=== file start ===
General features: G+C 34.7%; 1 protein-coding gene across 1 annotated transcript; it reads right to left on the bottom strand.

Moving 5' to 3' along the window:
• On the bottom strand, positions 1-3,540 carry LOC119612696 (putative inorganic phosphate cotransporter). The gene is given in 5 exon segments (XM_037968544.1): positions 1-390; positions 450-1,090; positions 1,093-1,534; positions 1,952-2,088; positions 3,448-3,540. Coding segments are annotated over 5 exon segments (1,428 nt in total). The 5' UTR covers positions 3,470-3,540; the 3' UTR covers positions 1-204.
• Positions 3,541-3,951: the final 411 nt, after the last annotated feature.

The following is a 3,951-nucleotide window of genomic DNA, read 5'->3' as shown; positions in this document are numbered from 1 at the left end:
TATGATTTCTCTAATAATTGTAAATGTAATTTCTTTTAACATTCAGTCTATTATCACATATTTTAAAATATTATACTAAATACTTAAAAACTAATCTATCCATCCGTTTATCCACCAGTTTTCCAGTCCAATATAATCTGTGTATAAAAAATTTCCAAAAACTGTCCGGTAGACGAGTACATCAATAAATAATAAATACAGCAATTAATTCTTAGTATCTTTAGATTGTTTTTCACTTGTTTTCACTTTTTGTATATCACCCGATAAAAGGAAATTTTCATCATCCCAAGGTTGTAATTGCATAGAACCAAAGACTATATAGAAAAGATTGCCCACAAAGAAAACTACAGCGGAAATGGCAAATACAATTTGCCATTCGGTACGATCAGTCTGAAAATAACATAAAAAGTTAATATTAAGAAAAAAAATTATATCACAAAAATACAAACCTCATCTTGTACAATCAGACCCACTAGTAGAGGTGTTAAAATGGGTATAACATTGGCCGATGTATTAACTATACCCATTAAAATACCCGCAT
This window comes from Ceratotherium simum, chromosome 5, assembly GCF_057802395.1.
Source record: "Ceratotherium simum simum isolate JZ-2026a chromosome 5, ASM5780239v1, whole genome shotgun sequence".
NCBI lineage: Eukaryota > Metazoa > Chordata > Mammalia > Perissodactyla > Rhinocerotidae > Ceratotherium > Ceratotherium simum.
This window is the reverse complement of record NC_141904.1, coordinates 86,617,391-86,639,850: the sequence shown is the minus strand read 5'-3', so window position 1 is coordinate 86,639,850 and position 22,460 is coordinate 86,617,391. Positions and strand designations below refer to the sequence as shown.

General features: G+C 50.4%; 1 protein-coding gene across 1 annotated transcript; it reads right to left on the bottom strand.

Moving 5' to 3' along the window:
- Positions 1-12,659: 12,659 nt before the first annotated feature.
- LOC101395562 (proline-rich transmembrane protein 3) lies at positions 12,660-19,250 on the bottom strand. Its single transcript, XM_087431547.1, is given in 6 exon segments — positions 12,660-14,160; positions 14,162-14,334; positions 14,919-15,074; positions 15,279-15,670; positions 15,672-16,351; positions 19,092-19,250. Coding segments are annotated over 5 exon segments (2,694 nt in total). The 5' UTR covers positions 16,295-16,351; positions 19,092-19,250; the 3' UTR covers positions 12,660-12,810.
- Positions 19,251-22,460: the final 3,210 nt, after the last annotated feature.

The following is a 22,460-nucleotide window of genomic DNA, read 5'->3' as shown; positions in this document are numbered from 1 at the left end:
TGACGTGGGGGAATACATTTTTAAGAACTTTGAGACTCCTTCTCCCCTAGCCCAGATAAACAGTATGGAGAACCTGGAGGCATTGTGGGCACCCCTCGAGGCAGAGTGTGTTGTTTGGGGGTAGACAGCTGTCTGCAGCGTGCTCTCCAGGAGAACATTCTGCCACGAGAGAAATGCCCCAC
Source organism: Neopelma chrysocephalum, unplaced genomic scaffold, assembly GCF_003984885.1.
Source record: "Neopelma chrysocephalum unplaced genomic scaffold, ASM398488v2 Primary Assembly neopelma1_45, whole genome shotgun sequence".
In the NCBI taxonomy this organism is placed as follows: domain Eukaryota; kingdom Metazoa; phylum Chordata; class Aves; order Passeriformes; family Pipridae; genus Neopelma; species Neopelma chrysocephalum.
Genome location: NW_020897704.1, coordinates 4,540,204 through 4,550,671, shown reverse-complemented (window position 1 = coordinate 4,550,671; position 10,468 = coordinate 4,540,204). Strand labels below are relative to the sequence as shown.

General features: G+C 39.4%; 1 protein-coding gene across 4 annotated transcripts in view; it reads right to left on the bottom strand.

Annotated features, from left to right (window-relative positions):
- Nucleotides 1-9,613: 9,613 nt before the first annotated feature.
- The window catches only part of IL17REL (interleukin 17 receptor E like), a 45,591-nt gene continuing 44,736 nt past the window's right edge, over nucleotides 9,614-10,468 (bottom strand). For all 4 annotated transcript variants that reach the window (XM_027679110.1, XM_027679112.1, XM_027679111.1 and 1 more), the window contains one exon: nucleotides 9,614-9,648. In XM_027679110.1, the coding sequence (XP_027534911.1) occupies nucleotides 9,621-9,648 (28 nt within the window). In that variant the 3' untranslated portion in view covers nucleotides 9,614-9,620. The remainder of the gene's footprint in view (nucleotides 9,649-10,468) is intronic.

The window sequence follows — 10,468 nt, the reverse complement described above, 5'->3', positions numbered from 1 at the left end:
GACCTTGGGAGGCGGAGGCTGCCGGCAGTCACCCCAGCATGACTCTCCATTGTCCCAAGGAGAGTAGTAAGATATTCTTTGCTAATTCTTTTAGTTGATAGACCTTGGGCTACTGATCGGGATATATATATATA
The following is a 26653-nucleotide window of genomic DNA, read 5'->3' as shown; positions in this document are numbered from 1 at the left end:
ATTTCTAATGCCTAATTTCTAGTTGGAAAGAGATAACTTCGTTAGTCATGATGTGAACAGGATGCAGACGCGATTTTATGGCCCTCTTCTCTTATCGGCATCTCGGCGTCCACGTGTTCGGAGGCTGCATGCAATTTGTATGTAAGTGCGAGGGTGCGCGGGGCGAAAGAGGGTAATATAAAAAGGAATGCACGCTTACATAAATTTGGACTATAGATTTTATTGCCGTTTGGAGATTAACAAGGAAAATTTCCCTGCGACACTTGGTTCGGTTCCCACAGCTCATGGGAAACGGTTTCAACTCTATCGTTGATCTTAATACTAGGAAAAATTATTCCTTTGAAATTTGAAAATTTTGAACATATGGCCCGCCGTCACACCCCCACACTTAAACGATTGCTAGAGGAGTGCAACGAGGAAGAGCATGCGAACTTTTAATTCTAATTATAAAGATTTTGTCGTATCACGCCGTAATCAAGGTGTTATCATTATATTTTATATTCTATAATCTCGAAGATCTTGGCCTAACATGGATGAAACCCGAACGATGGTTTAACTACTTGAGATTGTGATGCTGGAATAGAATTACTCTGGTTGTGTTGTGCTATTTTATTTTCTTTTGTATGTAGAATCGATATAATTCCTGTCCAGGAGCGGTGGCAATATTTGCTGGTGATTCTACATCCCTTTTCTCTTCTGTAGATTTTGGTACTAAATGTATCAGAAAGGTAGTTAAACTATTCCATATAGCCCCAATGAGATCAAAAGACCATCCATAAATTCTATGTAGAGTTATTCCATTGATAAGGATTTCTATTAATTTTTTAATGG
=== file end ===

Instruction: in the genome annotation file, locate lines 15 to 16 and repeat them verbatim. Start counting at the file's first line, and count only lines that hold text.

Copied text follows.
- Positions 19,251-22,460: the final 3,210 nt, after the last annotated feature.

The following is a 22,460-nucleotide window of genomic DNA, read 5'->3' as shown; positions in this document are numbered from 1 at the left end: